Posts tagged "Sir Alex Allan"

Correspondence with Sir Alex Allan

The Prime Minister David Cameron has written to and received a response from Sir Alex Allan, the Independent Adviser on Ministers’ Interests.

Read the Prime Minister’s letter to Sir Alex Allan.

Read Sir Alex Allan’s letter to the Prime Minister.

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Posted by admin - June 29, 2012 at 08:34

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Clegg urged Hunt to refer himself

Culture secretary ignored deputy PM’s advice in build-up to vote over BSkyB row that has fuelled coalition tensions

Nick Clegg took the extraordinary step of personally urging culture secretary Jeremy Hunt to refer himself to the adviser on the ministerial code, in a bid to avoid further damage to the government during the build up to the vote on the minister’s future.

The deputy prime minister told Hunt that the row over his relationship with BSkyB was hugely damaging and needed to be resolved urgently.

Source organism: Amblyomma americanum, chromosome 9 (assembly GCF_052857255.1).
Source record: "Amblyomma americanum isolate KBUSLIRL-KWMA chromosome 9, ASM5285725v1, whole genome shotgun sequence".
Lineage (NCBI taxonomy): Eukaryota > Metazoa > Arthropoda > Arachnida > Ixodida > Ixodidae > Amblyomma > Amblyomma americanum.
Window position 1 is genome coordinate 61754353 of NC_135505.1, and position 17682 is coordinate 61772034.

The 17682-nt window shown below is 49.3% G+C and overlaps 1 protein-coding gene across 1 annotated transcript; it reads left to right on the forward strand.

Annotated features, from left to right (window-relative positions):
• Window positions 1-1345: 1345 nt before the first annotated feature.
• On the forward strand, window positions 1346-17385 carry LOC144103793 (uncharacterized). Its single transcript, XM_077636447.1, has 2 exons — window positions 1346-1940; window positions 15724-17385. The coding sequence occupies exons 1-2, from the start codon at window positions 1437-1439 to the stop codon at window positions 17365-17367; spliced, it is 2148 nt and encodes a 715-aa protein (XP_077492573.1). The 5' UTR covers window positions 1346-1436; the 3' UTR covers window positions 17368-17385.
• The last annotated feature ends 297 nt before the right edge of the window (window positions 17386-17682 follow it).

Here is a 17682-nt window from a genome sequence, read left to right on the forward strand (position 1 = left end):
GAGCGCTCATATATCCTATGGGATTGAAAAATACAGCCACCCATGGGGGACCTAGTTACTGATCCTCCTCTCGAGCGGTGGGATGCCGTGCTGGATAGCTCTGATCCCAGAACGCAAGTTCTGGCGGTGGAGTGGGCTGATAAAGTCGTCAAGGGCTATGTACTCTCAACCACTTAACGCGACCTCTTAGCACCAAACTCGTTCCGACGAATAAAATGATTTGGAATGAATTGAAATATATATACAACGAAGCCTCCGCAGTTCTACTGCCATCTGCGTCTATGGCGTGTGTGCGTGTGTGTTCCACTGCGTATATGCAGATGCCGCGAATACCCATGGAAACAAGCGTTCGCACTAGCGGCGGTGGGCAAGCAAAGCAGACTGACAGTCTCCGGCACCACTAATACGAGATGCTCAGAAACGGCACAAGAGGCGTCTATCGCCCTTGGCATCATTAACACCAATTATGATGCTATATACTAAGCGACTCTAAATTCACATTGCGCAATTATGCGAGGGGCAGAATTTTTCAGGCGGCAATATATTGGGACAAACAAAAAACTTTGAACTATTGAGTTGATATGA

Hunt declined to take the advice, delivered by phone, leaving Clegg unable to support his coalition allies in the Commons vote, and prompting some senior Tories to describe the deputy prime minister as a “traitor”.

Labour’s motion, saying that Hunt had misled the House and breached the ministerial code, was defeated by 290 votes to 252, but the Liberal Democrat abstention caused fresh tensions in the coalition and the row over the beleaguered culture secretary continues to haunt the prime minister.